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Churches open up for flood victims

30 November 2012


Wading: fire-fighters make their way down a flooded street in Old Malton, north Yorkshire

Wading: fire-fighters make their way down a flooded street in Old Malton, north Yorkshire

CHURCHES and church halls across Cornwall are opening their doors to provide shelter and sustenance for people affected by some of the worst floods in living memory.

Speaking on BBC Radio Cornwall, on Sunday morning, the Bishop of Truro, the Rt Revd Tim Thornton, said: "We are tied into the emergency networks."

Particularly hard-hit were communities in Newlyn, near Penzance, Polperro, Helston, Perranporth, Mevagissey, and Millbrook.

The Vicar of St John the Baptist with Millbrook, the Revd Michael Brown, said on Tuesday that the basement of All Saints', Millbrook, had flooded three times during the past week. The area had not been affected by flooding since a dam was built, he said, but the water had "taken out a 15-foot wall in front of the church" and flooded shops and homes. It was "really was quite devastating".

The diocese of Exeter has issued a prayer for those affected by flooding. The Bishop of Exeter, the Rt Revd Michael Langrish, said: "Once again, Devon has been hit by dreadful flooding - for many communities, this is the second or third time. . . We need prayers, not only for the visible support services like the ambulance, fire and rescue, and police, who are under so much pressure, but also for all those hidden people in our communities who are doing so much to support those more vulnerable than themselves."

A claims consultant at Ecclesiastical Insurance, Sandra Cooper, said that the company had received six claims for church buildings, mostly in the south-west, some of which had been affected by flooding for the second time. The damage was "not fantastic", but carpeting and boiler houses had been affected. Ecclesiastical is employing legal representatives to investigate the causes of re-flooding: "Residents can then lobby for whatever changes are necessary to be protected."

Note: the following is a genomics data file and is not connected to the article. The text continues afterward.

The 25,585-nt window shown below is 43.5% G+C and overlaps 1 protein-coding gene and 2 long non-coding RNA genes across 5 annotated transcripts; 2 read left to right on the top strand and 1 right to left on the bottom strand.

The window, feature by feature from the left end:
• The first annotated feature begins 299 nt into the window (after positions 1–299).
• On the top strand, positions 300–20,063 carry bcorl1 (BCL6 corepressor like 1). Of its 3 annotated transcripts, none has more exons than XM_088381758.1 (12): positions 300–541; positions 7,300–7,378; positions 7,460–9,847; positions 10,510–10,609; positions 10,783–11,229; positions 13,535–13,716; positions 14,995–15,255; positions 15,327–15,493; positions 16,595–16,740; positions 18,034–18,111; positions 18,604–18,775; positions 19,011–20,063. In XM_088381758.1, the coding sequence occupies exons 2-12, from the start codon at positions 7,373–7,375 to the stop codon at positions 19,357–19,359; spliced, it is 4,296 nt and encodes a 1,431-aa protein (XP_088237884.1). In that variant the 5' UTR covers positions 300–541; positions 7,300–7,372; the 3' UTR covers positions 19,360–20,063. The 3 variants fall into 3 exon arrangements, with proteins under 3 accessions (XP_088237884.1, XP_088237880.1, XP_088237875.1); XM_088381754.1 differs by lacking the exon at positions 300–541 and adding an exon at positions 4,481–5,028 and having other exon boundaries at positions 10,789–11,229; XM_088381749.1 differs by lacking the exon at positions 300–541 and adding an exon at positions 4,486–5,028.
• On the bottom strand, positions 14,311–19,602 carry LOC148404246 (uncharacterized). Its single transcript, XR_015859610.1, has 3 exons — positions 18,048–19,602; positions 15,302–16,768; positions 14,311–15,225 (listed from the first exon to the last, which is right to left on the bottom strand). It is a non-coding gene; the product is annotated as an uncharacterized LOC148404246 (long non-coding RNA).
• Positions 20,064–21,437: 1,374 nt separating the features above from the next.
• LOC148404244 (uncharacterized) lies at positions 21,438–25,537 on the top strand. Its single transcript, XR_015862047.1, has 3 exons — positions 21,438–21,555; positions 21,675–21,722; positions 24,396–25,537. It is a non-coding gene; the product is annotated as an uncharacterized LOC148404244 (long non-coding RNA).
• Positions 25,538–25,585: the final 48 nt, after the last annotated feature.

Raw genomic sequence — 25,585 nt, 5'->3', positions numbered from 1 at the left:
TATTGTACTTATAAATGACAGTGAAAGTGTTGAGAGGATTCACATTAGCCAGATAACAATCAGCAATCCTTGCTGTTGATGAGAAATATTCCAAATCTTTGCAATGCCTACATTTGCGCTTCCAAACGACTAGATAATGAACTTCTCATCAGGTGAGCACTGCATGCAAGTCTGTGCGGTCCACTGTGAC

Ecclesiastical would "encourage" churches to open their doors to people affected by the floods.

Worcestershire has also been affected by flooding. The Vicar of Evesham, the Revd Andrew Spurr, said that the church had been on stand-by to accommodate displaced persons. The flood co-ordinator preferred it to the leisure centre, "because we could offer 24-hour cover".

On Tuesday, an elderly woman was found dead in St Asaph, in north Wales, where about 500 homes have been affected by flooding, and water-levels reached up to seven feet.

The Chaplain to the Bishop of St Asaph, Canon Michael Balkwill, spoke on Tuesday of "the tragedy of seeing the devastation to people's lives and livelihoods".

Ecclesiastical has issued advice to people on what to do before, during and after a flood.



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Bringing Down the Mighty: Church, Theology and Structural Injustice
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